Lower extremity performance following ACL rehabilitation
in the KANON-trial: impact of reconstruction and predictive value at 2 and 5

Ericsson YB, Roos EM,
and Frobell RB. Br J Sports Med. 2013; 47: 980-985.

Take Home Message: A patient with an anterior cruciate
ligament (ACL) rupture will regain muscle strength and the ability to perform
functional movements regardless of whether or not the ACL is reconstructed.

Despite nonsurgical treatment options, ACL
reconstruction (ACLR) is the standard of care following an ACL rupture. Interestingly,
the effect of ACLR on the muscle strength and functionality is not well
understood. Therefore, Ericsson and colleagues completed a prospective cohort
study to (1) compare muscle strength and functional performance after a
standard rehabilitation protocol between patients with and without an ACLR.
They also assessed if muscle strength and functional performance predict patient-reported
outcomes at 2 and 5 years after injury or a delayed ACLR among patients that
did not immediately receive an ACLR. This study was an ancillary study of the
KANON trial, which is the only randomized controlled trial to directly compare
both traditional ACLR and an optional delayed ACLR. The authors included 45
patients who had undergone ACLR within 10 weeks of injury (single bundle,
patellar tendon or hamstring tendon grafts, performed by 1 of 4 senior
surgeons) and 42 patients who were initially treated nonsurgically (23 patients
went on to receive an ACLR at 31 to 244 weeks post injury). All patients
completed a goal-oriented rehabilitation program, supervised by a single
physical therapist. Following completion of all rehabilitation goals (~ 37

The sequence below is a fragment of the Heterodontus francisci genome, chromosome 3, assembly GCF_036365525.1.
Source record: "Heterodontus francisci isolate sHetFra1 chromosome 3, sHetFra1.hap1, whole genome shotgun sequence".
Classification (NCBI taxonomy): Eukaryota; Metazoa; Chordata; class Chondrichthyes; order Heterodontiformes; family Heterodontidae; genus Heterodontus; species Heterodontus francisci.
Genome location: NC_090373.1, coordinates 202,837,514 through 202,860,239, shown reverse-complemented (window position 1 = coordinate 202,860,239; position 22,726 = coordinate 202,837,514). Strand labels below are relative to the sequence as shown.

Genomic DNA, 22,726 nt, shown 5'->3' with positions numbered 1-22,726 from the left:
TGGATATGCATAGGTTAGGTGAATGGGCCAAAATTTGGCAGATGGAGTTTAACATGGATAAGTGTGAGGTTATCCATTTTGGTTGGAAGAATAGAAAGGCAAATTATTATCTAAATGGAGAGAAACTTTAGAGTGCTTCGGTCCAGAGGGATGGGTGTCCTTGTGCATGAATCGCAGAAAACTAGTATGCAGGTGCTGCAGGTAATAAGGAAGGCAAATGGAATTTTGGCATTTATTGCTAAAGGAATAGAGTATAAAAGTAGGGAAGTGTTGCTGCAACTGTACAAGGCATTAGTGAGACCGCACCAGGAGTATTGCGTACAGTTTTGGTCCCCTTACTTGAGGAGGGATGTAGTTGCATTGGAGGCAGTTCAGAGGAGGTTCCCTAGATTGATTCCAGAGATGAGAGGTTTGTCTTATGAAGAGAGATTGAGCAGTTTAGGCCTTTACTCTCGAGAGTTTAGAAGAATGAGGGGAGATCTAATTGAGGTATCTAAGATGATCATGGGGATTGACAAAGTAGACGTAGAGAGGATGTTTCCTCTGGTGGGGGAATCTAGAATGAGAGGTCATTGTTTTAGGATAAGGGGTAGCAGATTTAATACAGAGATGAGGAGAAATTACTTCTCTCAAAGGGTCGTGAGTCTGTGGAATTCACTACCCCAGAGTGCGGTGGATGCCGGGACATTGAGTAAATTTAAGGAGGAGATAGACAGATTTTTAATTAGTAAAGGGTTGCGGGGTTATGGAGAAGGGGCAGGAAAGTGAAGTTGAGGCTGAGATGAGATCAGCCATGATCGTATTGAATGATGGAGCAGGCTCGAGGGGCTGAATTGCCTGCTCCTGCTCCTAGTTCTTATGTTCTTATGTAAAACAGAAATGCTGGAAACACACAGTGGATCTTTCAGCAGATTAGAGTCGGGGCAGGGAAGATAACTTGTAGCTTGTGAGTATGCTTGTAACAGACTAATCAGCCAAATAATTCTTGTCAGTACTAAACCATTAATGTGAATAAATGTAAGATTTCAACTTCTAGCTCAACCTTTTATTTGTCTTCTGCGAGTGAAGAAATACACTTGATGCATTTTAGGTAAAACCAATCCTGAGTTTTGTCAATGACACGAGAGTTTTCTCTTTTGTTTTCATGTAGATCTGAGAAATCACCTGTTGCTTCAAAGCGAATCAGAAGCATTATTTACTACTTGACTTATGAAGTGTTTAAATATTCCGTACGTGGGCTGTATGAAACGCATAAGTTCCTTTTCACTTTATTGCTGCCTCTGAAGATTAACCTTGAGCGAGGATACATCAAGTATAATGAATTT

weeks post-injury) patients completed tests for muscle strength and
functionality. All tests were completed using both the injured and uninjured
sides. Tests performed were quadriceps and hamstring strength tests, 1-legged hop test,
square hop test, vertical hop test, one-leg rise test, and closed eye one-legged balance test. The authors reported the tests results for
each leg and in terms of the limb symmetry index (injured leg
results/non-injured leg results x 100) with ≥ 90% defined as satisfactory. All
patients also completed the Knee Injury and Osteoarthritis Outcome Score to assess subjective pain and
function at 2 and 5 years post injury. Overall, there were no major differences
in muscle strength or functional performance between the 2 groups. Performance
of the vertical hop test and one-leg rise test were predictors of the need for
delayed ACLR over 5 years and subjective pain and function at 2 and 5 years,

Overall, these results are intriguing because
it highlights that we must be vigilant to always understand how our treatment
decisions impact the patient in terms of time spent rehabilitating as well as
the long-term implications on the patients overall health. The results presented
here suggest that patients with and without an ACLR may have similar muscular
strength and ability to perform functional movements at ~37 weeks post injury. Also
interesting, is the concept that researchers may have found 2 tests (one-leg
rise and vertical hop test) which clinicians could use to identify patients who
may need an ACLR  in the future, although
more research is needed to verify this. Another intriguing concept that stems
from this research is that perhaps the decision to undergo nonsurgical
treatment would actually decrease the amount of time between injury and return
to participation for at least some patients. While this is an inviting idea,
more research must be completed to understand the long-term impact this will
have on the joint. It would also be ideal in this situation to have a screening
tool to decipher which patients respond best to this treatment. In conclusion, despite
no strength or functional differences between patients with and without an
early ACLR the vertical hop test may be a good clinical indicator of if the
patient may need a delayed ACLR.

for Discussion
: Do you currently consider or counsel your patients on the potential
merits of nonsurgical treatment of ACL injuries? If so, what indicators, if
any, do you look or test for to see if the patient may respond favorably?

Written by: Kyle Harris
Reviewed by: Jeffrey Driban

Related Posts:

Ericsson YB, Roos EM, & Frobell RB (2013). Lower extremity performance following ACL rehabilitation in the KANON-trial: impact of reconstruction and predictive value at 2 and 5 years. British Journal of Sports Medicine, 47 (15), 980-5 PMID: 24029859